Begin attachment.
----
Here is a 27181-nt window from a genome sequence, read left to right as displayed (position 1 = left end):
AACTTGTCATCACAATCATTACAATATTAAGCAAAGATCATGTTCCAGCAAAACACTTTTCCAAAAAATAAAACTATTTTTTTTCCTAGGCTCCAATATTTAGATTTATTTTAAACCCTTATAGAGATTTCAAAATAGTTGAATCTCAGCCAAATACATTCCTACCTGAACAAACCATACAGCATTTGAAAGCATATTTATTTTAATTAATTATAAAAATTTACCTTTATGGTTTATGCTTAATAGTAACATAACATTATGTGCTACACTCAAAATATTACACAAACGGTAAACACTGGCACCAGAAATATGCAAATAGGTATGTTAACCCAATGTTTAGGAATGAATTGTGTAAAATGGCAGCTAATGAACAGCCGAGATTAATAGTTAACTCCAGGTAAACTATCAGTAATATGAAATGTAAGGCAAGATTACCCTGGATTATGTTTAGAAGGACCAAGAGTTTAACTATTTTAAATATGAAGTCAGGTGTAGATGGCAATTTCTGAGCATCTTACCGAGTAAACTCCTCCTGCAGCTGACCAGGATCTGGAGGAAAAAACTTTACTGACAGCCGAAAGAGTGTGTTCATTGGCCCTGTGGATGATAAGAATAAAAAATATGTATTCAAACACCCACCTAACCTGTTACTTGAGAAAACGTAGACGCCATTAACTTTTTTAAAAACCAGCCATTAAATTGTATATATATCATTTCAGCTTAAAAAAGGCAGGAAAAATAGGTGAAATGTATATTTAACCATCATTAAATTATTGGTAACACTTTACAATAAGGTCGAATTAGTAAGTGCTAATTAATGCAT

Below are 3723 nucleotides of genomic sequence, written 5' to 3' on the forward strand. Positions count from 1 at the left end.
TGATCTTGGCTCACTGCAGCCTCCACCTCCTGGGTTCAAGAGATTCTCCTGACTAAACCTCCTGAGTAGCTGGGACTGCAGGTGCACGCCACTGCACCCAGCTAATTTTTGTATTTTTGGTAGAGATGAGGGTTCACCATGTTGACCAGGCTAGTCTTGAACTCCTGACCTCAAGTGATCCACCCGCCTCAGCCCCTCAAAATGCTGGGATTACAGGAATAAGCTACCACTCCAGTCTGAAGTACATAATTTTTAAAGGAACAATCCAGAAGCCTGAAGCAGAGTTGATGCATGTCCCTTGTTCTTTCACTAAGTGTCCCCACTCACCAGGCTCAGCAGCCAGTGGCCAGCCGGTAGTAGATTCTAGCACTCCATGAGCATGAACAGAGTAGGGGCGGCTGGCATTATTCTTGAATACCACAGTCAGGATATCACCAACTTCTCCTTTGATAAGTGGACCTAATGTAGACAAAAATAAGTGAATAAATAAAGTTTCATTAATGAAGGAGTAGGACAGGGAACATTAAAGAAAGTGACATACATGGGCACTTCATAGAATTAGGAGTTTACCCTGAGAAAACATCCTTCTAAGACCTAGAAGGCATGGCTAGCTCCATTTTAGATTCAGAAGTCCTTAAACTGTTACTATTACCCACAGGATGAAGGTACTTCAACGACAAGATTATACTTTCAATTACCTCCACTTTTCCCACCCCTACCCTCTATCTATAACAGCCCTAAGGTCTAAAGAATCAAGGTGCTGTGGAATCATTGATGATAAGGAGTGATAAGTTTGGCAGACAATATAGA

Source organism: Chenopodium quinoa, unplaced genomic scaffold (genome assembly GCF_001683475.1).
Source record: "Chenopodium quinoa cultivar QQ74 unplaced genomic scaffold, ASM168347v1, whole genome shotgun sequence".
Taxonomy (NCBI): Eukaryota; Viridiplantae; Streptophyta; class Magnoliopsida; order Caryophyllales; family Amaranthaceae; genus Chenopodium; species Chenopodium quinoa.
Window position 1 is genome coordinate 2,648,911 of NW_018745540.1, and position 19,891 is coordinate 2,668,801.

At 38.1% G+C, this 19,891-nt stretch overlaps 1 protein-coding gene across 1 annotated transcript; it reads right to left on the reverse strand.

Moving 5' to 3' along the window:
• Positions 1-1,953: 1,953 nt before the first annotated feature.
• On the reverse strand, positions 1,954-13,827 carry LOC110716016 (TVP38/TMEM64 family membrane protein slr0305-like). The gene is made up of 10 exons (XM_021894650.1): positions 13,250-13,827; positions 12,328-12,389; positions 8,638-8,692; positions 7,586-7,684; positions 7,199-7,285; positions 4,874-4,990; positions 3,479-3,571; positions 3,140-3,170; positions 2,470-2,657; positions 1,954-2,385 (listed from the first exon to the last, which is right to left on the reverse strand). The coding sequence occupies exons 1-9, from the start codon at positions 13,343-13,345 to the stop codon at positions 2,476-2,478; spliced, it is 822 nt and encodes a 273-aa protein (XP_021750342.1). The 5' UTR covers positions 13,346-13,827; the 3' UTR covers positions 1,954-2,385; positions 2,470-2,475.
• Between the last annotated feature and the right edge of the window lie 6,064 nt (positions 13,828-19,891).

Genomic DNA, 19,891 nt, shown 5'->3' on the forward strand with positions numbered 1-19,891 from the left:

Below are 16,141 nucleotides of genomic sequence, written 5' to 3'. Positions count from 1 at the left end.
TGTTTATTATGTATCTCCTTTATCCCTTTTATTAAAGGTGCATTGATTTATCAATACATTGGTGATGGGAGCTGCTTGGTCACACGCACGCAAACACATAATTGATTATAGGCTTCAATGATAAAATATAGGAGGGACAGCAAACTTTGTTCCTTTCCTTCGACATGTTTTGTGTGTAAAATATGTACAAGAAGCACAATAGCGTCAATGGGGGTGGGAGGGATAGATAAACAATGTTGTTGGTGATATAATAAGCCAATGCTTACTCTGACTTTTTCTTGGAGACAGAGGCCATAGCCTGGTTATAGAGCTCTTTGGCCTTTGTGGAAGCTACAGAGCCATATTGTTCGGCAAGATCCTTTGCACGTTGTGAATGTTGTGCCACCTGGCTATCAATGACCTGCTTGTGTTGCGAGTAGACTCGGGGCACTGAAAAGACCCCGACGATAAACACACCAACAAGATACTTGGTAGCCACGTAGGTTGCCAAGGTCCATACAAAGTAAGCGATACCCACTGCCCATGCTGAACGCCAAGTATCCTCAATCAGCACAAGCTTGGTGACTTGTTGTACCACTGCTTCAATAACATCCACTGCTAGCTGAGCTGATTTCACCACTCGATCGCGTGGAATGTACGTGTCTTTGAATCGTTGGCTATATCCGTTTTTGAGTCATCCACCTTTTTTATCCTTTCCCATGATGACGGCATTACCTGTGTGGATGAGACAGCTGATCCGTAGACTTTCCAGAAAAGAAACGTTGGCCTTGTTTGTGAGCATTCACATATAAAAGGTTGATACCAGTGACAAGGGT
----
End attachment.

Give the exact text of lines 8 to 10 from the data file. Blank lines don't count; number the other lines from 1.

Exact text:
Window position 1 is genome coordinate 2,648,911 of NW_018745540.1, and position 19,891 is coordinate 2,668,801.

At 38.1% G+C, this 19,891-nt stretch overlaps 1 protein-coding gene across 1 annotated transcript; it reads right to left on the reverse strand.

Moving 5' to 3' along the window: